When you have excess capacity, you want to use it. That is a mantra for any well-managed enterprise.
New York's SchoolFood Department is no exception. It currently serves 179 outside clients such as private schools plus 52 charter schools that are quasi-independent of the public school system.
Shawanda Charles not only manages the outside business as director of special programs but is also responsible for finding new clients (she also oversees the programs that dispense some 10 million afterschool snacks and 2.3 million suppers to district children).
About half of the outside clients receive meals (hot or cold), prepared and delivered from a nearby public school kitchen. The rest have contracted to have SchoolFood come in and manage their kitchen operations, just like a private contract management company would—which means Charles is basically pitching for new business on behalf of SchoolFood.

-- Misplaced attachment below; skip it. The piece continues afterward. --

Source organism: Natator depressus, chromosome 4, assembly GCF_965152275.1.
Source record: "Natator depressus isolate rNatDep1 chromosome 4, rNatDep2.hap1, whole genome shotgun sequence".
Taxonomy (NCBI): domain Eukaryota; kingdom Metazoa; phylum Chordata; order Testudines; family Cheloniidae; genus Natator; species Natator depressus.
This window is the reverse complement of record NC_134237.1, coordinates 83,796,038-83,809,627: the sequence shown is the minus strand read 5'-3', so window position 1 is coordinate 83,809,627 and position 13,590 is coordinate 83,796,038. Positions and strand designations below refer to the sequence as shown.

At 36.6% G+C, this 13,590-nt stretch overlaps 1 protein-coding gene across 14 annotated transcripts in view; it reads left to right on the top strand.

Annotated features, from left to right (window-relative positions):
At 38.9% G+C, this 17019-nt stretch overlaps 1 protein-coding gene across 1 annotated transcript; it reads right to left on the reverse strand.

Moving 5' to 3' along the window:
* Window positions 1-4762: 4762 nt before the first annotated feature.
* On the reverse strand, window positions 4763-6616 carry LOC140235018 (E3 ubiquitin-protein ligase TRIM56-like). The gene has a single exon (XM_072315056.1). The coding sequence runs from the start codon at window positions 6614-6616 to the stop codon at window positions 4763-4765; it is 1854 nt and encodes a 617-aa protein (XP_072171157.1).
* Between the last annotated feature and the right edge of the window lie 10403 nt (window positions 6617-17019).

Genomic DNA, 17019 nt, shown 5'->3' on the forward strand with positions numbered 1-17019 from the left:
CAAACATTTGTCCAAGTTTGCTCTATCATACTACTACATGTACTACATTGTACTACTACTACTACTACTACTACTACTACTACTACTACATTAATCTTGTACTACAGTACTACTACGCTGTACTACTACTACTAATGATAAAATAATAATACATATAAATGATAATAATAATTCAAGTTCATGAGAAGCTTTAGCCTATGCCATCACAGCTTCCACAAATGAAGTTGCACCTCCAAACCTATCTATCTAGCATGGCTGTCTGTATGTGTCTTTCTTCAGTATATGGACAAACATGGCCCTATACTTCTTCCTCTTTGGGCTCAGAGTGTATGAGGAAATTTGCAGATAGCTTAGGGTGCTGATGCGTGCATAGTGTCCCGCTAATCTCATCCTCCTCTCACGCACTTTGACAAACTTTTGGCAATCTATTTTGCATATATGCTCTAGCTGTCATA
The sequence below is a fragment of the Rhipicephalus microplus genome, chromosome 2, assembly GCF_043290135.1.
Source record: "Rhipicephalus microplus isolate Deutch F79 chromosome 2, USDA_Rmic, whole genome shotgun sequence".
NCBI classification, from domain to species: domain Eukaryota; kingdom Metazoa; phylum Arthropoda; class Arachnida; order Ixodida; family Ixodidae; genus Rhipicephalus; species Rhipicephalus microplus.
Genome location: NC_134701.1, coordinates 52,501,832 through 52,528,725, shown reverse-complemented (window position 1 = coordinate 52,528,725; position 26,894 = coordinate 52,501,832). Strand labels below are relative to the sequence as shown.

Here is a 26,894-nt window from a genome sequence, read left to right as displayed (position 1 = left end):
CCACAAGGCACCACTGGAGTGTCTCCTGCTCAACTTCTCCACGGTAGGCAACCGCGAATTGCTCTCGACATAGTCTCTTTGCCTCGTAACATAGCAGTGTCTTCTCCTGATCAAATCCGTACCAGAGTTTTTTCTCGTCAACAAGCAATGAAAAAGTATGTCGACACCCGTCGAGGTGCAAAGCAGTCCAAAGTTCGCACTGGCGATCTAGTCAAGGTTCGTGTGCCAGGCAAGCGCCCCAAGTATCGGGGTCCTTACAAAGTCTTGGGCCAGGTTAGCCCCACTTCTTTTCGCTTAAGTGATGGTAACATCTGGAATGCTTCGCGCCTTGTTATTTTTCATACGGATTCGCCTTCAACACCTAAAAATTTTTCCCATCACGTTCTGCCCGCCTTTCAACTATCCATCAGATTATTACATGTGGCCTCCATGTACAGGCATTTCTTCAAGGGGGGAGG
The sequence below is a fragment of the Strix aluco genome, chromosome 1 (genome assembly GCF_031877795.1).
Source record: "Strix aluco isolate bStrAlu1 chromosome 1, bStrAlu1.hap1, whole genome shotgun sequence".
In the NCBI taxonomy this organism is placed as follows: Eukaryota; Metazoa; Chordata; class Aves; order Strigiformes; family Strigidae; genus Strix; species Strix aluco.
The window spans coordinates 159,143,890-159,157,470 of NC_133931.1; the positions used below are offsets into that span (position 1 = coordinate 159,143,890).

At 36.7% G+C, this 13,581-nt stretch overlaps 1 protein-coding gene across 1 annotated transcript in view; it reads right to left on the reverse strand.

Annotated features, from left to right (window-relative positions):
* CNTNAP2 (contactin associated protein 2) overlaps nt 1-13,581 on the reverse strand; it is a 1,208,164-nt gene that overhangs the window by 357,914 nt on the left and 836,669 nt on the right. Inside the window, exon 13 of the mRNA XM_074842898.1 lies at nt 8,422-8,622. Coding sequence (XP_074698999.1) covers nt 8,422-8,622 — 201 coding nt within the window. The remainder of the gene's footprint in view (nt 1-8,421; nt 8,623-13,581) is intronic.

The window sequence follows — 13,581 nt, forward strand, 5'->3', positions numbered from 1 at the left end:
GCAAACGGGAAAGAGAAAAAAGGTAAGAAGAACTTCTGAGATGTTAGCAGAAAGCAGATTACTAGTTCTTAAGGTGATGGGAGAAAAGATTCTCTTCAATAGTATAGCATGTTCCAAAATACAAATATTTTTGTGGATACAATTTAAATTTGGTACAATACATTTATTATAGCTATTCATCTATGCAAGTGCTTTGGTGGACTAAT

Sites that need more than 200 daily meals must have an onsite kitchen or accept only cold meals. "We won't deliver more than 200 hot meals because of food safety issues," Charles says.
Delivery is handled by a contracted vendor that also transports catered meals. The menu for outside clients is the same as for city schools.
Special Programs also provides meals to about 20 "vended programs"—clients like daycare and senior citizen centers and homeless shelters that do not qualify for the National School lunch program. They pay a per-meal charge, plus a delivery fee if they have the meals delivered.
Charles says business continues to pick up. She recently added two private schools, including one with 800 students.
"We now have 231 outside clients that have chosen us," Charles says. "We're always looking for more!"